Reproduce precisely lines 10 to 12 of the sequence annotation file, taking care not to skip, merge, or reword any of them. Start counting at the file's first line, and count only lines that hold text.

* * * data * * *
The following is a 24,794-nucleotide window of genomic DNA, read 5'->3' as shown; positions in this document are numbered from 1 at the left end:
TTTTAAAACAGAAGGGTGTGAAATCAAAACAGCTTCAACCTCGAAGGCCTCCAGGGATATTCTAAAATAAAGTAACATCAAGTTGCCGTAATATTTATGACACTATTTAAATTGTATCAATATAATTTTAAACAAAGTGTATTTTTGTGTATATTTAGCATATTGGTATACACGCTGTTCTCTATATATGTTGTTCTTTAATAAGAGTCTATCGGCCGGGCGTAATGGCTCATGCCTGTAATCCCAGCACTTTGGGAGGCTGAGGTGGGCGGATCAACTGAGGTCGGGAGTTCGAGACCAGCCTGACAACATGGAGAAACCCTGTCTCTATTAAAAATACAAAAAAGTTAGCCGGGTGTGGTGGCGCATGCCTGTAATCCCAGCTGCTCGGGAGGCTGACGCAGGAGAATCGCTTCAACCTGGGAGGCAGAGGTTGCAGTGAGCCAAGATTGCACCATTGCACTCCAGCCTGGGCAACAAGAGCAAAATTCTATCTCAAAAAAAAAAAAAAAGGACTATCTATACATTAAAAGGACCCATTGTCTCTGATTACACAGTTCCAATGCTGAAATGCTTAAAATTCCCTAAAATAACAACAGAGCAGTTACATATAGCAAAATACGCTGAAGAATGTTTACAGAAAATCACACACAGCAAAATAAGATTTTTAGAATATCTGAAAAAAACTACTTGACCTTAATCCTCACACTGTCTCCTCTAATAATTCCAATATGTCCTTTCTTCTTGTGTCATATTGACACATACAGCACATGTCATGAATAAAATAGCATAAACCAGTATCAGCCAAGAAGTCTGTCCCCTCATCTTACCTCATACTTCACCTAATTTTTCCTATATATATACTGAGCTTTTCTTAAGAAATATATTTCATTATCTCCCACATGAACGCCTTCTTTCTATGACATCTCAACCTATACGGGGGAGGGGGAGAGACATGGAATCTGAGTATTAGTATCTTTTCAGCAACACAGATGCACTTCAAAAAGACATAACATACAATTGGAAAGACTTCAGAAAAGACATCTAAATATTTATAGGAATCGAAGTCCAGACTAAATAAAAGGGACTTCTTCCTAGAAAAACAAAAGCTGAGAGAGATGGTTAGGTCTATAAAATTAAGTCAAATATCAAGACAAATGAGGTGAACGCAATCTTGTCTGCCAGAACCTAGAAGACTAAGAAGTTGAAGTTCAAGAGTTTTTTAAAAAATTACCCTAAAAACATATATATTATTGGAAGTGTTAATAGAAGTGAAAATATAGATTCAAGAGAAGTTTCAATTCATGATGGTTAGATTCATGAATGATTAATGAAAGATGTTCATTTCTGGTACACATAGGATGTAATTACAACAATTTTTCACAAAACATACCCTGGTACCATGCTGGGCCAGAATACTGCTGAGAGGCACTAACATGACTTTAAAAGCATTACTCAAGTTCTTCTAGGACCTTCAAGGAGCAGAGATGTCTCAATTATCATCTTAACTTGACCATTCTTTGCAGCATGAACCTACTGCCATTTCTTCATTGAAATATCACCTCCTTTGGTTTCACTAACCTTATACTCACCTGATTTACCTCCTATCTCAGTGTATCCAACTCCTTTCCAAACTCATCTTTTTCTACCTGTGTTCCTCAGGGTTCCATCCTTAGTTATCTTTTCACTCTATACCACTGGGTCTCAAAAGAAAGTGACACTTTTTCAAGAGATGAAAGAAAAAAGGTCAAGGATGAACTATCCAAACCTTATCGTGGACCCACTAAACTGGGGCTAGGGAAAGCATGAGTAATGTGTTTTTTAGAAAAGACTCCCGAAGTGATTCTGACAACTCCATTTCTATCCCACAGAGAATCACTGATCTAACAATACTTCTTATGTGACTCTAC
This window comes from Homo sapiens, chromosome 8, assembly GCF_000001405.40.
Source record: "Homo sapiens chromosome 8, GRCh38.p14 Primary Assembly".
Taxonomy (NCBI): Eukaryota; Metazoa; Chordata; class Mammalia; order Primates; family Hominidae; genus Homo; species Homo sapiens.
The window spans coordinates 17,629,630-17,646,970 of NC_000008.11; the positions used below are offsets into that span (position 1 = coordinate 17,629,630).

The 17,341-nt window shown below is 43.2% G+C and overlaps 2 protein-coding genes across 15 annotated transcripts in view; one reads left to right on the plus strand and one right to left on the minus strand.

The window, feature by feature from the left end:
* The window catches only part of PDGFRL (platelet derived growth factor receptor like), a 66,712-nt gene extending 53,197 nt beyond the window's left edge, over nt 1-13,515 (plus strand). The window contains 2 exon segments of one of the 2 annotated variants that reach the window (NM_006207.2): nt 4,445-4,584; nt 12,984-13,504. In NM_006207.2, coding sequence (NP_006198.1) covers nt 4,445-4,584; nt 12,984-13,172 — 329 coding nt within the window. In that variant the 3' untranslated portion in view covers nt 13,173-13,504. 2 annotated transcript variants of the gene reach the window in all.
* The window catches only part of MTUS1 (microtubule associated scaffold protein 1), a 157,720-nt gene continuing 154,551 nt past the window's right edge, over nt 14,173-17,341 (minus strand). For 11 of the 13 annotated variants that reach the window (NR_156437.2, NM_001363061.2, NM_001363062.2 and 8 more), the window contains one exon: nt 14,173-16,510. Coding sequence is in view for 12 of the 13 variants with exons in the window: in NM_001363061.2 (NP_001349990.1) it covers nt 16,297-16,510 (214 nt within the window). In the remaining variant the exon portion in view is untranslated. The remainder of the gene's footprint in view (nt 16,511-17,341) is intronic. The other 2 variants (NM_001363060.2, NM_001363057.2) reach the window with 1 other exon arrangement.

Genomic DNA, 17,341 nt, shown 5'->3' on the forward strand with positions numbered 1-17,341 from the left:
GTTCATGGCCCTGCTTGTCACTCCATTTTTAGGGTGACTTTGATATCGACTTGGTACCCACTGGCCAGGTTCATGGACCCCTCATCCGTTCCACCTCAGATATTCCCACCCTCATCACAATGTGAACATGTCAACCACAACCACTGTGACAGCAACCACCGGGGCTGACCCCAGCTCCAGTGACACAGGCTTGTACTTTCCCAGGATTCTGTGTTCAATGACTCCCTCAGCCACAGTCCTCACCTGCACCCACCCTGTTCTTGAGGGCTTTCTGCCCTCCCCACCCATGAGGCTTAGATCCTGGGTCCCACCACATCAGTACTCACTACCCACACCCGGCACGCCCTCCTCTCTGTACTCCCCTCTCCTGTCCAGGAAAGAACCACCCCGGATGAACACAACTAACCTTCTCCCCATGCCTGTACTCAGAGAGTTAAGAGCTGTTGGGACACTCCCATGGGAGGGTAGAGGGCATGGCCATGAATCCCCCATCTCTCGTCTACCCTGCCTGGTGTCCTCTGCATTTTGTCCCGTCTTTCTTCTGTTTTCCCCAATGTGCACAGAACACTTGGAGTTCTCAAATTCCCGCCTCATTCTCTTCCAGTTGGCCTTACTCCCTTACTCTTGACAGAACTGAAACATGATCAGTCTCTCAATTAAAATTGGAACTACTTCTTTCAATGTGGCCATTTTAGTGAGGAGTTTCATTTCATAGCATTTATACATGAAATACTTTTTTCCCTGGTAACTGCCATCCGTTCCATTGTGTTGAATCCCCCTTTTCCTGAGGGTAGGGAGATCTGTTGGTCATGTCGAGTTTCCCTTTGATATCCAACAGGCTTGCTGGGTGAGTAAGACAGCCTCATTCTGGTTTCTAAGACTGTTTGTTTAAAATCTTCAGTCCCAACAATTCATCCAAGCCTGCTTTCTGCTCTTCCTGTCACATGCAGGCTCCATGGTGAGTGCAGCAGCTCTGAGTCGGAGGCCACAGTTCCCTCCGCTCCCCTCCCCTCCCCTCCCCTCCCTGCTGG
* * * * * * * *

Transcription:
* The window catches only part of MTUS1 (microtubule associated scaffold protein 1), a 157,720-nt gene continuing 154,551 nt past the window's right edge, over nt 14,173-17,341 (minus strand). For 11 of the 13 annotated variants that reach the window (NR_156437.2, NM_001363061.2, NM_001363062.2 and 8 more), the window contains one exon: nt 14,173-16,510. Coding sequence is in view for 12 of the 13 variants with exons in the window: in NM_001363061.2 (NP_001349990.1) it covers nt 16,297-16,510 (214 nt within the window). In the remaining variant the exon portion in view is untranslated. The remainder of the gene's footprint in view (nt 16,511-17,341) is intronic. The other 2 variants (NM_001363060.2, NM_001363057.2) reach the window with 1 other exon arrangement.

Genomic DNA, 17,341 nt, shown 5'->3' on the forward strand with positions numbered 1-17,341 from the left:
GTTCATGGCCCTGCTTGTCACTCCATTTTTAGGGTGACTTTGATATCGACTTGGTACCCACTGGCCAGGTTCATGGACCCCTCATCCGTTCCACCTCAGATATTCCCACCCTCATCACAATGTGAACATGTCAACCACAACCACTGTGACAGCAACCACCGGGGCTGACCCCAGCTCCAGTGACACAGGCTTGTACTTTCCCAGGATTCTGTGTTCAATGACTCCCTCAGCCACAGTCCTCACCTGCACCCACCCTGTTCTTGAGGGCTTTCTGCCCTCCCCACCCATGAGGCTTAGATCCTGGGTCCCACCACATCAGTACTCACTACCCACACCCGGCACGCCCTCCTCTCTGTACTCCCCTCTCCTGTCCAGGAAAGAACCACCCCGGATGAACACAACTAACCTTCTCCCCATGCCTGTACTCAGAGAGTTAAGAGCTGTTGGGACACTCCCATGGGAGGGTAGAGGGCATGGCCATGAATCCCCCATCTCTCGTCTACCCTGCCTGGTGTCCTCTGCATTTTGTCCCGTCTTTCTTCTGTTTTCCCCAATGTGCACAGAACACTTGGAGTTCTCAAATTCCCGCCTCATTCTCTTCCAGTTGGCCTTACTCCCTTACTCTTGACAGAACTGAAACATGATCAGTCTCTCAATTAAAATTGGAACTACTTCTTTCAATGTGGCCATTTTAGTGAGGAGTTTCATTTCATAGCATTTATACATGAAATACTTTTTTCCCTGGTAACTGCCATCCGTTCCATTGTGTTGAATCCCCCTTTTCCTGAGGGTAGGGAGATCTGTTGGTCATGTCGAGTTTCCCTTTGATATCCAACAGGCTTGCTGGGTGAGTAAGACAGCCTCATTCTGGTTTCTAAGACTGTTTGTTTAAAATCTTCAGTCCCAACAATTCATCCAAGCCTGCTTTCTGCTCTTCCTGTCACATGCAGGCTCCATGGTGAGTGCAGCAGCTCTGAGTCGGAGGCCACAGTTCCCTCCGCTCCCCTCCCCTCCCCTCCCCTCCCTGCTGG